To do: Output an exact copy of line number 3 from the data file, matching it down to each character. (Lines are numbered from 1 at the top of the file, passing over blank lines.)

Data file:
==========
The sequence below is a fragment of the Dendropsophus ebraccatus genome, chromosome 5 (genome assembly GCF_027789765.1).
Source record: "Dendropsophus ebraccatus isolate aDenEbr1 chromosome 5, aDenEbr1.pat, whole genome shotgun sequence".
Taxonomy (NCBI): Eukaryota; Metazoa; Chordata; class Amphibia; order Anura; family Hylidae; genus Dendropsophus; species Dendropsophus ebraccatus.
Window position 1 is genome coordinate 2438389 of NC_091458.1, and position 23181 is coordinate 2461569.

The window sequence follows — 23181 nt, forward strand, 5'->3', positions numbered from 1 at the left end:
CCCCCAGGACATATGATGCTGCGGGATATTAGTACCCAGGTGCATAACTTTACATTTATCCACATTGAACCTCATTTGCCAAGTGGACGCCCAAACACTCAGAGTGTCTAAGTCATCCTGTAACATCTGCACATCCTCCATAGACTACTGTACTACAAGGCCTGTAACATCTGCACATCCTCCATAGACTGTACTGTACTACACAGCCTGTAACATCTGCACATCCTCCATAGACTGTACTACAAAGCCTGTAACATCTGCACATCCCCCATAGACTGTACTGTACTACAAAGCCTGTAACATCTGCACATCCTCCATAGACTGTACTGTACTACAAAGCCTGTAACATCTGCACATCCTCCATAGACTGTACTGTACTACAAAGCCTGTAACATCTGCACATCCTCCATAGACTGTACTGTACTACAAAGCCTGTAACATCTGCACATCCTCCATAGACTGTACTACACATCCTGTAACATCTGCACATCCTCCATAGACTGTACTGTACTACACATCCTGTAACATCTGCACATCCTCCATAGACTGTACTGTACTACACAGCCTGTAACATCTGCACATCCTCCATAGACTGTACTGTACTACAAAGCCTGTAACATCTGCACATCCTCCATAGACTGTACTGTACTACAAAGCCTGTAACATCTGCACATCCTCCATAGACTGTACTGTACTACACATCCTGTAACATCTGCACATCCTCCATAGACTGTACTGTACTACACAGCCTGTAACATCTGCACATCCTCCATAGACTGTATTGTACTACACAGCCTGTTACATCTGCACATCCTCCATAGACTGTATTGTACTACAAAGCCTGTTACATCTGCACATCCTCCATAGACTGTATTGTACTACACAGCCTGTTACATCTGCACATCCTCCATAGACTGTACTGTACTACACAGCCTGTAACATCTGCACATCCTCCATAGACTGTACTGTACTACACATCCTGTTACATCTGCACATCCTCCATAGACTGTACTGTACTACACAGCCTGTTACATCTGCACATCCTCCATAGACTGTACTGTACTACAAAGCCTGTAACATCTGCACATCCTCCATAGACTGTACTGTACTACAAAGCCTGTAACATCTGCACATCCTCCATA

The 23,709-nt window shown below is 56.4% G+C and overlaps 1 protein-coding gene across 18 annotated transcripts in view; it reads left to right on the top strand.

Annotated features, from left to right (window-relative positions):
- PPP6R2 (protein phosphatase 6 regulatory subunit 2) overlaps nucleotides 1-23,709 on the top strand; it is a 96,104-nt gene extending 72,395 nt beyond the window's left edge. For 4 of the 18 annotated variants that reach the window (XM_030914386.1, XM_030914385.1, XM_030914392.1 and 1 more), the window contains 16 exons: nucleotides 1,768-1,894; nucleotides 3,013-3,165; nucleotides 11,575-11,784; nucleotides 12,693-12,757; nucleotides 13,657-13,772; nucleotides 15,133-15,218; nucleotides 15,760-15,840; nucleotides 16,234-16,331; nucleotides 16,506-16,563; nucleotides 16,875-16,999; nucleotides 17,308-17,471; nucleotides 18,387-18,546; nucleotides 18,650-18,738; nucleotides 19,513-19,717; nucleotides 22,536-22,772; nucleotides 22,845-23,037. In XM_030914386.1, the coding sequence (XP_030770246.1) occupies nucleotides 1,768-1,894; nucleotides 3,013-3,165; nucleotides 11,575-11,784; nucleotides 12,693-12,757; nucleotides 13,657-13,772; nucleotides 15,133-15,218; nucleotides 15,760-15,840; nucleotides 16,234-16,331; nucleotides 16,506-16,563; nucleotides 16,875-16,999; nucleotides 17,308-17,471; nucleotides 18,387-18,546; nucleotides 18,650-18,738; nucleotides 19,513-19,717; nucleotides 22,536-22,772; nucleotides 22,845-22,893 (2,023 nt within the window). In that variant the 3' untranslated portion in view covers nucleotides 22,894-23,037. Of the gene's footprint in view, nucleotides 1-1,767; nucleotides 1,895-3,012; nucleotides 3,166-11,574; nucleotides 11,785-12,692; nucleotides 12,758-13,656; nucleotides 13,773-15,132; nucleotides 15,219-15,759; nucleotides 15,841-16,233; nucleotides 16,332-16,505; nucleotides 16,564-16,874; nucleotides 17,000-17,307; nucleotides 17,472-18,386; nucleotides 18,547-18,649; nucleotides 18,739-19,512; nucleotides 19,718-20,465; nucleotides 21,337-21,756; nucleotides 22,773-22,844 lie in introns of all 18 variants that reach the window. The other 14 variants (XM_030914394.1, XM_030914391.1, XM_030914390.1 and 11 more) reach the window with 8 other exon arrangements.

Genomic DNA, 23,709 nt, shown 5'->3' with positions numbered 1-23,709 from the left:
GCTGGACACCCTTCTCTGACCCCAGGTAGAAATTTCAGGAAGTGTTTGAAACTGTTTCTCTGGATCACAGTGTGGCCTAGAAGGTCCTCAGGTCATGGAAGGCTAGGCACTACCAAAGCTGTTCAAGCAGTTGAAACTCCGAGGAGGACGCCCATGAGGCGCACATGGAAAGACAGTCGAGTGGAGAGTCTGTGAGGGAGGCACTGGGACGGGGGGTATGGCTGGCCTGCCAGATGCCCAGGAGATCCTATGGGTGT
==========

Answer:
Taxonomy (NCBI): Eukaryota; Metazoa; Chordata; class Amphibia; order Anura; family Hylidae; genus Dendropsophus; species Dendropsophus ebraccatus.